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Shortly before the start of the 800-meter final at the AAU track and field championships last weekend in Eugene, Ore., the veteran intermediate hurdler Ralph Mann was counseling a promising young half-miler from Utah State named Mark Enyeart. "With a little weight work and a couple of years' maturity," the 26-year-old Mann told the 21-year-old Enyeart, "you're going to be running really well. But right now don't expect any miracles."
Thus advised, Enyeart, a converted quarter-miler who moved up to the longer distance only this spring, pulled off the miracle of the two-day meet by outrunning the supposedly unbeatable Rick Wohlhuter from start to finish to hand the defending champion his first defeat at 800 meters or 880 yards in two years. Wohlhuter had won the AAU title in 1973 and 1974 and is the current world-record holder in the half mile (1:44.1).
Starting from the extreme outside lane, Enyeart whipped around the first turn and took a solid hold on the lead as the field entered the backstretch. Wohlhuter, who had not trained for the race as well as he would have liked, moved up quickly into second place and dogged Enyeart the rest of the way. Everyone expected the long-striding master to bolt past the rookie in the stretch, but with a remarkable demonstration of poise and courage Enyeart maintained his form, held off Wohlhuter and won by two yards in a fine 1:44.87, his career best.
Enyeart really had no business beating Wohlhuter, but in two days of competition at the University of Oregon's famous Hayward Field the unexpected became commonplace. Who would have guessed that high jumper Dwight Stones, the world-record holder, would leap 7'4" and finish third? Or that three top performers in the 110-meter high hurdles would all fall down? Or that Steve Williams, long considered the best sprinter in the world, would be soundly trounced in both the 100 and 200 meters by Jamaica's Don Quarrie?
John Powell, another world-record holder, successfully defended his discus championship, but that was a mild surprise, too, since the night before the competition the burly Powell never was able to get to sleep. That was fully in keeping with this bizarre meet. Marty Liquori, the 3:52.2 miler, skipped the 1,500 meters to run instead in the 5,000. He ran a brilliant tactical race to finish first in a meet record 13:29 flat, despite a pre-meet lunch of a peanut-butter sandwich washed down by a glass of wine, a gourmet meal that left him, Liquori said, with a mild stomachache.
Even Mann, the self-styled oldtimer who had been national champion in the 400-meter hurdles in 1969, 1970 and 1971, pulled an upset of his own on Saturday by running past the faltering defending champion, Jim Bolding, in the stretch. None of his rivals, including Mann, had been nearly as fast and as strong as Bolding in Friday's heats and semifinals. Coasting through the last yards of each of his races that day, Bolding nevertheless had been timed in 48.9 and 49.4, convincing evidence that breaking John Akii-Bua's world record of 47.8 (set at the Munich Olympics) in the final was a reasonable prospect.
And Bolding ran the first half of the final as though he meant to set a record that would last forever, blasting past the 200-meter mark in 22 seconds flat, according to at least one watch. His pace barely slackened as he raced around the second turn, but then he hit the homestretch, an oncoming wind and the ninth hurdle, in that order. "When you hit one of the last hurdles," Bolding said, "it's tough to finish strong. I came off the turn and felt that wind, and I knew I wasn't as strong as I had been on Friday." He developed a bad case of spaghetti legs near the finish and Mann came on to catch him in the last 10 yards to win in 48.7, which was, at least, a meet record.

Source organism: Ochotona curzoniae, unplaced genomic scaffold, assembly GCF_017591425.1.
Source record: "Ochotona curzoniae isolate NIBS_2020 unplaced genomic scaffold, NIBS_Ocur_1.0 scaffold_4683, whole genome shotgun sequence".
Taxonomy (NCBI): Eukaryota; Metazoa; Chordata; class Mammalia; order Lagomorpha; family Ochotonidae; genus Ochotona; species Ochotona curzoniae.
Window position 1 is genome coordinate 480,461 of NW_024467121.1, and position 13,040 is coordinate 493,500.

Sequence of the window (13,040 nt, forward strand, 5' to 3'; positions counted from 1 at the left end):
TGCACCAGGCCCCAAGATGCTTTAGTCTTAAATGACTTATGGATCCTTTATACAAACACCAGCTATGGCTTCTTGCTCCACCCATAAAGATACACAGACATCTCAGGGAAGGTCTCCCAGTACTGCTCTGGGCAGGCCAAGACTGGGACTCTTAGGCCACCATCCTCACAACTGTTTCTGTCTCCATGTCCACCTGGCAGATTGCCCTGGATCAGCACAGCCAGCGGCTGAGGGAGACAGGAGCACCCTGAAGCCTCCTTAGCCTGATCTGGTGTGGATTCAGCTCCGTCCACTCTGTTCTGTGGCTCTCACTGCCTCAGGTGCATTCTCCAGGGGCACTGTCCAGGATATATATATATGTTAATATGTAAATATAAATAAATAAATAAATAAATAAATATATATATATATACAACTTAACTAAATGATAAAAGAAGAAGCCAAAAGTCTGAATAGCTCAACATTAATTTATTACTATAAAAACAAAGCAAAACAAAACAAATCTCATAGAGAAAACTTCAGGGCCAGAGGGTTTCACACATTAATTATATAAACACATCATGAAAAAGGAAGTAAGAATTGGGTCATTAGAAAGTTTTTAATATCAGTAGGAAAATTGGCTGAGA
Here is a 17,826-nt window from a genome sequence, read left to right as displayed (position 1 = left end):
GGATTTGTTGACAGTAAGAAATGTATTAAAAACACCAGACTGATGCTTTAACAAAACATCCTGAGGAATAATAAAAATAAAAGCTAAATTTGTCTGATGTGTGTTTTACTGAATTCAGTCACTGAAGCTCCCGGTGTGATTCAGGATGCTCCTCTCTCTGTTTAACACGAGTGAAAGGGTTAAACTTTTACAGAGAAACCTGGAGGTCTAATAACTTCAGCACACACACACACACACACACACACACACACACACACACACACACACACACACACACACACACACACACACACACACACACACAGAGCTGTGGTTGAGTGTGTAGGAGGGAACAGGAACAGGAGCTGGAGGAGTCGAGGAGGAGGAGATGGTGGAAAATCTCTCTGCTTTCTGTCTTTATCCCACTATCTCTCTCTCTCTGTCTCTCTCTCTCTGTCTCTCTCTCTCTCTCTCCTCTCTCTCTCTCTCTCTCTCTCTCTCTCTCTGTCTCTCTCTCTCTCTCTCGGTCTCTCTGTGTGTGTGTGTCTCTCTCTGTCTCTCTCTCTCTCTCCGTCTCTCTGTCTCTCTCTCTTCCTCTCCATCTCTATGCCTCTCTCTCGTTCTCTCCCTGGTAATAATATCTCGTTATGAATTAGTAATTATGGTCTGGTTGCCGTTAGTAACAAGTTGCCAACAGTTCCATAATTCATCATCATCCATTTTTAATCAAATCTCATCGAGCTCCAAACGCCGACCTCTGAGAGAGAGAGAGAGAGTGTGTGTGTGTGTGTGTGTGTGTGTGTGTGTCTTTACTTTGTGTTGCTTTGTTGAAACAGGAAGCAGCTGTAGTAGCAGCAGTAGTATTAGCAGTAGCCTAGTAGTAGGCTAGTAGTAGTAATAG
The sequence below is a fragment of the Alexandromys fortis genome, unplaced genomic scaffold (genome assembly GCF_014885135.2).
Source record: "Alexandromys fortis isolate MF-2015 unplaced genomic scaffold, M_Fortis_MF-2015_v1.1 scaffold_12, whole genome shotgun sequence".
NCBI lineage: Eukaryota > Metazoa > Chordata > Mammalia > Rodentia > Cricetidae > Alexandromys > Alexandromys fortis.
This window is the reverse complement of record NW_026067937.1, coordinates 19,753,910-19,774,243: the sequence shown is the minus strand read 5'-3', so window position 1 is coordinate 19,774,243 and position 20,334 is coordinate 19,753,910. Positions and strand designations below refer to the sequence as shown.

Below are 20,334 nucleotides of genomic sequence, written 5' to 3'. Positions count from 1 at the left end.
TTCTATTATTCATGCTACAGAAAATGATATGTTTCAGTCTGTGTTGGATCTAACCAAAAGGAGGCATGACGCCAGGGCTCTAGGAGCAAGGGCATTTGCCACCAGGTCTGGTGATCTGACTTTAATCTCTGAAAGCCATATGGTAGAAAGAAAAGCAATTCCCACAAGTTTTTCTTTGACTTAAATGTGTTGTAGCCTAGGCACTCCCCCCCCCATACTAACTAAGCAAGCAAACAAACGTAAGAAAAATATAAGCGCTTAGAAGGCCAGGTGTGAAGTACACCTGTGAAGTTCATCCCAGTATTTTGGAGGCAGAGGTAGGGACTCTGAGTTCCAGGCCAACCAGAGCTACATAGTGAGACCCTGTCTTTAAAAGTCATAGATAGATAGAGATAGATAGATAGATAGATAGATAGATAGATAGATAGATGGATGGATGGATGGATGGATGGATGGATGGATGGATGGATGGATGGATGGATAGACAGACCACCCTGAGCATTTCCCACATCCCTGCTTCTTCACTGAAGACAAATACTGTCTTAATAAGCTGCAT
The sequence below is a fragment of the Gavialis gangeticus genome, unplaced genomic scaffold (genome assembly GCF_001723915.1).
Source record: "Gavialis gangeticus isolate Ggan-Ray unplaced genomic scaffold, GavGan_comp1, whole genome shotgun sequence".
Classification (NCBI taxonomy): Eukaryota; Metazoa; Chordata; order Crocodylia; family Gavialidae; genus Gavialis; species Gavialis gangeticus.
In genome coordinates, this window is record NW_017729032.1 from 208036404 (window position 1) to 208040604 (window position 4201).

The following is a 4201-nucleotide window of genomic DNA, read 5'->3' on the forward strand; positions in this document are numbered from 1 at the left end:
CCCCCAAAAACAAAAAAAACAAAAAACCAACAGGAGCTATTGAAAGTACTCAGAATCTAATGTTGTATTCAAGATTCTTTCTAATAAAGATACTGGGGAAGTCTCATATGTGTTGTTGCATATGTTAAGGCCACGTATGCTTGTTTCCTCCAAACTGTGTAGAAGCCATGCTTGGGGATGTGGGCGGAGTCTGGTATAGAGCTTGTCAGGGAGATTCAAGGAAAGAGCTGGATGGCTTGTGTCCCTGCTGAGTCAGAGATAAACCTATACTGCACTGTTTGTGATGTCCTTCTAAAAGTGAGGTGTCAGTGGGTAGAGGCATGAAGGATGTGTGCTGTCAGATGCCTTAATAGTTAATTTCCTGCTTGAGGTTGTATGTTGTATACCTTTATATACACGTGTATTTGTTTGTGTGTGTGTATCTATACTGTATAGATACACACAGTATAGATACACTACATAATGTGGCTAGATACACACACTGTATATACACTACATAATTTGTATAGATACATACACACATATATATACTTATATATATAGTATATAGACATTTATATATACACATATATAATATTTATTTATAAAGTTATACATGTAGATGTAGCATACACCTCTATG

"It's tough," the talkative Mann agreed. "After two races yesterday, you know where your head is but not where your legs are."
The 110-meter high hurdles saw two favorites fail. Guy Drut, a Frenchman with a mop of curly hair, and Charles Foster, the bald eagle from North Carolina Central, had each won his trial and semifinal easily, but in the final Drut tripped and fell at the first hurdle and Foster was leveled by the fourth. Outsider Gerald Wilson won in 13.38, another meet record. Even so, Drut and Foster fared better than 32-year-old Willie Davenport, the three-time Olympian, who was winning his semifinal when he tore a tendon between his kneecap and shin as he came off the last hurdle. "I didn't hit the hurdle," Davenport said later. "My knee gave way. I'm scared about it, but I'll be back. I'll be in the Olympics again one way or another." Maybe, but the gallant Davenport had to undergo surgery in a Eugene hospital on Saturday.
Liquori and Frank Shorter were more successful in their efforts, despite Liquori's esoteric diet. Shorter, who did not reach Eugene until midday Friday ("I was afraid I'd be tempted to run in the 5,000 if I got here any earlier," he said), was inexorable in the 10,000, striding away from his field to win by more than half a lap in meet-record time of 28:02.2, despite an insistent wind. That clocking was 18.6 seconds behind the late Steve Prefontaine's American record, but the Oregon crowd gave Shorter the longest applause of the meet, probably because Shorter attacked the race the way Prefontaine used to, driving hard all the way.